Researchers, legislators, and individuals who depend on Narragansett Bay in Rhode Island are collaborating to investigate the cause behind the apparent decrease in quahog populations.
The state has a rich background with quahogs. The shells of these large, tough clams were utilized by the native Narragansett tribe as wampum. Quahogs are a popular ingredient in clam chowders and were officially named the “Rhode Island State Shell” by the Rhode Island Legislature in 1987.
A hearing was held on Tuesday by a specific legislative commission in Rhode Island to investigate the decreased catch. The commission is examining various potential factors that could be causing a decline in the notable shellfish, such as lack of oxygen, changes in aquatic life, and climate change.
Quahogs — also known as little necks or cherry stones or chowder clams — are filter feeders drawing nutrients out of water columns. They don’t move much other than the first 2 to 3 weeks of their lives when they are larvae, according to Conor McManus, of the Rhode Island Department of Environmental Management.
In mid-June, Quahogs typically begin to spawn in coves along Narragansett Bay and continue throughout the season. A second significant spawning may also occur in July.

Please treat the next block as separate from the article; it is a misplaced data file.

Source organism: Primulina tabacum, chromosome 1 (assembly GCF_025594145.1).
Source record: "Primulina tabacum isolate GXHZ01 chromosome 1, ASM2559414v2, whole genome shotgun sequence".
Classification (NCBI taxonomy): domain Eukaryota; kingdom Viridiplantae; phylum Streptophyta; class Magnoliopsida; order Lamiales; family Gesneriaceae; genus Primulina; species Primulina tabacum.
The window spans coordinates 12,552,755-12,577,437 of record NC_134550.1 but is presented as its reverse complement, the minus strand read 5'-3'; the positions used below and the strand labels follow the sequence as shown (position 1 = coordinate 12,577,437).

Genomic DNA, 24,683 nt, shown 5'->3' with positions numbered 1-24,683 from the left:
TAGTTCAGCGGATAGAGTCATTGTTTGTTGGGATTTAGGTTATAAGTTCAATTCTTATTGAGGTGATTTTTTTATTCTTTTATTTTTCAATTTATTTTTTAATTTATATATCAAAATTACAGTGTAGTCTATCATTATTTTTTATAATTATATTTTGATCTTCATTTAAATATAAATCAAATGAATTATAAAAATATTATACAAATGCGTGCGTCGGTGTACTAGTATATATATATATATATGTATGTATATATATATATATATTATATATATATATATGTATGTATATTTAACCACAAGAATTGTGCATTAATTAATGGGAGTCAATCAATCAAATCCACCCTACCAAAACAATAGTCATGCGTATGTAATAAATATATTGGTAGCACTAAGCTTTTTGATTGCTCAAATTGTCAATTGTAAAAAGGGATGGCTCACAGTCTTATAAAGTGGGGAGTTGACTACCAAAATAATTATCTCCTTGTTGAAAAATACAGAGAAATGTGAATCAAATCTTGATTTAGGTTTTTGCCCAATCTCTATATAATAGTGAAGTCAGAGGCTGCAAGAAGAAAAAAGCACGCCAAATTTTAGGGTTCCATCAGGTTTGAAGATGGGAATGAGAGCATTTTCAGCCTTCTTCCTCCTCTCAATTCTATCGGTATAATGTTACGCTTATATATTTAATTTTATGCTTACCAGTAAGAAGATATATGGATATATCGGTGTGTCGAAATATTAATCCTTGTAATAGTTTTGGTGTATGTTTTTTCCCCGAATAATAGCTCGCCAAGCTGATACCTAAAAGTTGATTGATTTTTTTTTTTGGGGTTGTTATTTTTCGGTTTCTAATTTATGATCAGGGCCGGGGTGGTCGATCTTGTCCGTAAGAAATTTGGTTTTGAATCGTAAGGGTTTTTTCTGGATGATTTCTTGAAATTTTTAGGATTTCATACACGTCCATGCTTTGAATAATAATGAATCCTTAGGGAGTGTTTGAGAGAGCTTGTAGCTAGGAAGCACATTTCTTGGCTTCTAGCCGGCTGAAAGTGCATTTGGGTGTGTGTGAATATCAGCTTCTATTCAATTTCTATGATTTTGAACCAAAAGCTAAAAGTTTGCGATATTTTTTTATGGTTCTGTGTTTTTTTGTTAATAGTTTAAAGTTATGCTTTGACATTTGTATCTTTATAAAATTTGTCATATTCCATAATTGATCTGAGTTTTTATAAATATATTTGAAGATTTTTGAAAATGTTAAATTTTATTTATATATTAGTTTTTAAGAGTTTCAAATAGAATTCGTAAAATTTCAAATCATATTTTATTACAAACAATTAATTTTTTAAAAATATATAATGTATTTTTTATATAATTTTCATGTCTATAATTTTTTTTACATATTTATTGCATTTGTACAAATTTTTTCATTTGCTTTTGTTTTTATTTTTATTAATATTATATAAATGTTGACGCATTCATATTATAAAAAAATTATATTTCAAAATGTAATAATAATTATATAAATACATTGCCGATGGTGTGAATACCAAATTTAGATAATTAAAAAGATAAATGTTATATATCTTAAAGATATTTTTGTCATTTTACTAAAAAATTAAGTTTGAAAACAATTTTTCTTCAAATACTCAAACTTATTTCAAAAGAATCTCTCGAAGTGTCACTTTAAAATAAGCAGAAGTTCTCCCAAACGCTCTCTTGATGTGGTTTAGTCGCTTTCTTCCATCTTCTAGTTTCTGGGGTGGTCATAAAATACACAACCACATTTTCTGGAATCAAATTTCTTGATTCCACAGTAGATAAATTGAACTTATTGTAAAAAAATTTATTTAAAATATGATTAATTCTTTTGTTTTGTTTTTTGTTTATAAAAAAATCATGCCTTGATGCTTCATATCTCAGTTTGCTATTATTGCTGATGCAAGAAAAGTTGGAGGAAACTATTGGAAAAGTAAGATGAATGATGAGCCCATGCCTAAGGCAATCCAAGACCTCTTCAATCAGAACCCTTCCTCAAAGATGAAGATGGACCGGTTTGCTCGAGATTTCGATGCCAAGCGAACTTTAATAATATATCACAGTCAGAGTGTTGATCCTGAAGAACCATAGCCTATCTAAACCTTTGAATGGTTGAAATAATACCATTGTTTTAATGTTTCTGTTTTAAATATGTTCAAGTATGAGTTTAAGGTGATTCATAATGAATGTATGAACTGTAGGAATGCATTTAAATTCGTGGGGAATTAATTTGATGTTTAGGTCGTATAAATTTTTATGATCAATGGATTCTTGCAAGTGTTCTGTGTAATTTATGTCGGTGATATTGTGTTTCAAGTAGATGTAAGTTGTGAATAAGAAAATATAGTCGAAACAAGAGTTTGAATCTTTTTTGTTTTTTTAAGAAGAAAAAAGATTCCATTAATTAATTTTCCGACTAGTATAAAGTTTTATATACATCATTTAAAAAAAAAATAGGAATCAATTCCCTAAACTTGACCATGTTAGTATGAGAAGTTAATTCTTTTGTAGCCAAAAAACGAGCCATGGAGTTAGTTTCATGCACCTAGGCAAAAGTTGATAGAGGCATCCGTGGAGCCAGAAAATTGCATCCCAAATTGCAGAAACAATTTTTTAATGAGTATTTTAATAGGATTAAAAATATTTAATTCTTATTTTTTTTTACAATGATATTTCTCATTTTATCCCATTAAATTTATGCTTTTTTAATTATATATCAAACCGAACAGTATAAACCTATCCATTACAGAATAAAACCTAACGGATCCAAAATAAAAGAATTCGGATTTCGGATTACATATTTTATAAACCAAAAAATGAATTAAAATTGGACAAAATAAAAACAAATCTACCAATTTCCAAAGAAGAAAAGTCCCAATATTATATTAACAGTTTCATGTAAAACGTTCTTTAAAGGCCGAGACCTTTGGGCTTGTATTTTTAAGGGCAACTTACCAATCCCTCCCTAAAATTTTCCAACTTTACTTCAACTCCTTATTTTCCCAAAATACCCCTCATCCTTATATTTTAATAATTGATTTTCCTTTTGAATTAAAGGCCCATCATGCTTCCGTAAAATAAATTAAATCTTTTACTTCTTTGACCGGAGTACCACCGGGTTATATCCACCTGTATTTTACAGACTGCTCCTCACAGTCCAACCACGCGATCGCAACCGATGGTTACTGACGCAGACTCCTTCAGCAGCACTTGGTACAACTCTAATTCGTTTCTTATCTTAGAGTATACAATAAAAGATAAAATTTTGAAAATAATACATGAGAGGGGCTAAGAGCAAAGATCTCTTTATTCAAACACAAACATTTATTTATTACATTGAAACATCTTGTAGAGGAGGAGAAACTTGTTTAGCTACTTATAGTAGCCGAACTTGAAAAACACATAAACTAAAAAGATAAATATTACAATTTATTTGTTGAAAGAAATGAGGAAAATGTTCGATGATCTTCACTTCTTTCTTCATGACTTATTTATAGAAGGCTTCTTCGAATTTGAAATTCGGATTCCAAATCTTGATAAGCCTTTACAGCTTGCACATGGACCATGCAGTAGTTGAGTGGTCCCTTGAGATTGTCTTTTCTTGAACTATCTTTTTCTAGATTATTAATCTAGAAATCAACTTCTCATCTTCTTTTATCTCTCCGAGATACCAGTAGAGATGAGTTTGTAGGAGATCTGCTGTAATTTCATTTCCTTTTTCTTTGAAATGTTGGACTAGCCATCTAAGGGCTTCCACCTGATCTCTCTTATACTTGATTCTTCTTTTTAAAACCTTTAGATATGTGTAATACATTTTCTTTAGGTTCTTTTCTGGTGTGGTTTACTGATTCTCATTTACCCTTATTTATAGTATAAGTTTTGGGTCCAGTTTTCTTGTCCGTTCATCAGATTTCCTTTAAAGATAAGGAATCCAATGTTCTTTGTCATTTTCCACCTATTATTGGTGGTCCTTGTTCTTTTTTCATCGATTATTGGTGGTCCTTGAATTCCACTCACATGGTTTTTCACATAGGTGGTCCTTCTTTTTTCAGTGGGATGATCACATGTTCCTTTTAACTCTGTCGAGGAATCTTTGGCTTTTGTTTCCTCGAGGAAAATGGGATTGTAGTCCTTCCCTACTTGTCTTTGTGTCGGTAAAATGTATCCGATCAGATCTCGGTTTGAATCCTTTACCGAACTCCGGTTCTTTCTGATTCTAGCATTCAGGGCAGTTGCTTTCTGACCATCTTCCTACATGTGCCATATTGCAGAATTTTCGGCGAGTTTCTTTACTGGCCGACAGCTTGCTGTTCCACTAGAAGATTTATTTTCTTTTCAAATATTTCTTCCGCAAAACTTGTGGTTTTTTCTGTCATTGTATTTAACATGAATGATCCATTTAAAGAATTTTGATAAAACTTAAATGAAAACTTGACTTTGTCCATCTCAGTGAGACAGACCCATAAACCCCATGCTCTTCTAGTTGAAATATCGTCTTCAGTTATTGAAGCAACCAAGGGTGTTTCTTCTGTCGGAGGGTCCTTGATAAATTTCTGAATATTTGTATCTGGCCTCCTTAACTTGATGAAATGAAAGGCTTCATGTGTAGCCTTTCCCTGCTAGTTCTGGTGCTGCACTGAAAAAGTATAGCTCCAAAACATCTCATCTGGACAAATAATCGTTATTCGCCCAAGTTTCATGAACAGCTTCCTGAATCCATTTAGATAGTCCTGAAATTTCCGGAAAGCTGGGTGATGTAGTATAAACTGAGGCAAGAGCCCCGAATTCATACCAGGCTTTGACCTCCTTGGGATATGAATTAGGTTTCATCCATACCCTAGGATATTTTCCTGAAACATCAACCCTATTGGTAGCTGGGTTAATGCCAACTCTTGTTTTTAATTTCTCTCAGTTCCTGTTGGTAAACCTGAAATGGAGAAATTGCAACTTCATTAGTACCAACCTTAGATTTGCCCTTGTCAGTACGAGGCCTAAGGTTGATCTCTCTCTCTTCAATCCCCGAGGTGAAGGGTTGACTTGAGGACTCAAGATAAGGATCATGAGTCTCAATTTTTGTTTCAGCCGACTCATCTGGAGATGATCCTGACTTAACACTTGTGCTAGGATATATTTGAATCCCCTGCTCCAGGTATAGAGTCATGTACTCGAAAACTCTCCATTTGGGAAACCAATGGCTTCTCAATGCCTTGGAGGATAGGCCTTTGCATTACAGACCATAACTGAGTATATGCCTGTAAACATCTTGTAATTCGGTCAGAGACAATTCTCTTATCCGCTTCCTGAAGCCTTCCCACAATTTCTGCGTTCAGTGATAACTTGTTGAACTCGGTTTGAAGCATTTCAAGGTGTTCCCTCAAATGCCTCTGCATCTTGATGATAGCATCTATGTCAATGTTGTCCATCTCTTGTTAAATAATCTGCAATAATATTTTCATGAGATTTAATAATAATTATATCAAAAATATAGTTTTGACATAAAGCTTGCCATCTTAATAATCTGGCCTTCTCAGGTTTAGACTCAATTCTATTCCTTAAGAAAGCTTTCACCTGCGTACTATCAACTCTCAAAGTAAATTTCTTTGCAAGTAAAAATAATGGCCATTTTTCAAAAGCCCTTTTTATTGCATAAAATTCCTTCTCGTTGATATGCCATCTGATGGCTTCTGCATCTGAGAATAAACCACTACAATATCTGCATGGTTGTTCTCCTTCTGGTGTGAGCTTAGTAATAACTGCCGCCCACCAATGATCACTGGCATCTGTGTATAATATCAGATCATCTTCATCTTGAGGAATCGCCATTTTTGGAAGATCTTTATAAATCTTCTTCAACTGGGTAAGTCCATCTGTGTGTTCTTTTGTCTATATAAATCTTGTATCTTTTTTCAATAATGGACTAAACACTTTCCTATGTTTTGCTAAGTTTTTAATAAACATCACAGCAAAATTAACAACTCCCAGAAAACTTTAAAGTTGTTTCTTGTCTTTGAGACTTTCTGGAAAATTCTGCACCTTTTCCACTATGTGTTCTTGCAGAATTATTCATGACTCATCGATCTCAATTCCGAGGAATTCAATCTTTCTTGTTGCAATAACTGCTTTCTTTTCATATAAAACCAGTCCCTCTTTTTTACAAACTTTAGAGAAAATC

The quahog harvest reached its highest point in the 1950s, but was subsequently banned due to dredging. However, in the 1980s, there was another peak caused by an increase in water quality in the upper bay.
McManus stated that there has been a significant decrease since that time.
The number of individuals attempting to harvest quahogs has decreased over time, from a peak of over 1,000 people to around 400 people a decade ago, and now to only 150-200 people, according to the speaker.
McManus explained that the search for a solution to the decrease in quahog population is a complicated matter. For instance, he cited potential factors that could lead to a decrease in oxygen levels in the water.
Usually, hypoxia events are viewed as harmful for organisms. However, there is an alternative hypothesis that suggests these occurrences could actually benefit quahogs by deterring potential predators.
According to him, throughout a quahog’s lifespan, there is a significant amount of unpredictability.
According to Jim Boyd, a shellfisherman, the amount of quahogs being harvested from Narragansett Bay has decreased by more than half in the past ten years. He and other individuals who depend on quahogs are seeking explanations for this decline.
According to the industry, it is evident that the main cause for the decline is the decrease in nutrients necessary for quahogs to flourish, as stated by the source.
“We urge the department and universities to prioritize this issue as our industry has been greatly affected in the past decade and we fear that this trend will persist in the future,” stated Boyd. “We have observed a gradual decrease in the number of quahogs in the bay.”
McManus reports that other states on the Atlantic coast have also seen decreases in quahogs, oysters, bay scallops, and soft-shell clams.
Rewritten: Quahogs consume plankton, making them crucial to the ecosystem. Plankton feeds on nitrates that cannot be filtered by water treatment plants. As a result, quahogs serve as a natural means of purifying water and are also highly desired as a food source.
The committee is responsible for submitting their findings to legislators before May 31, 2024.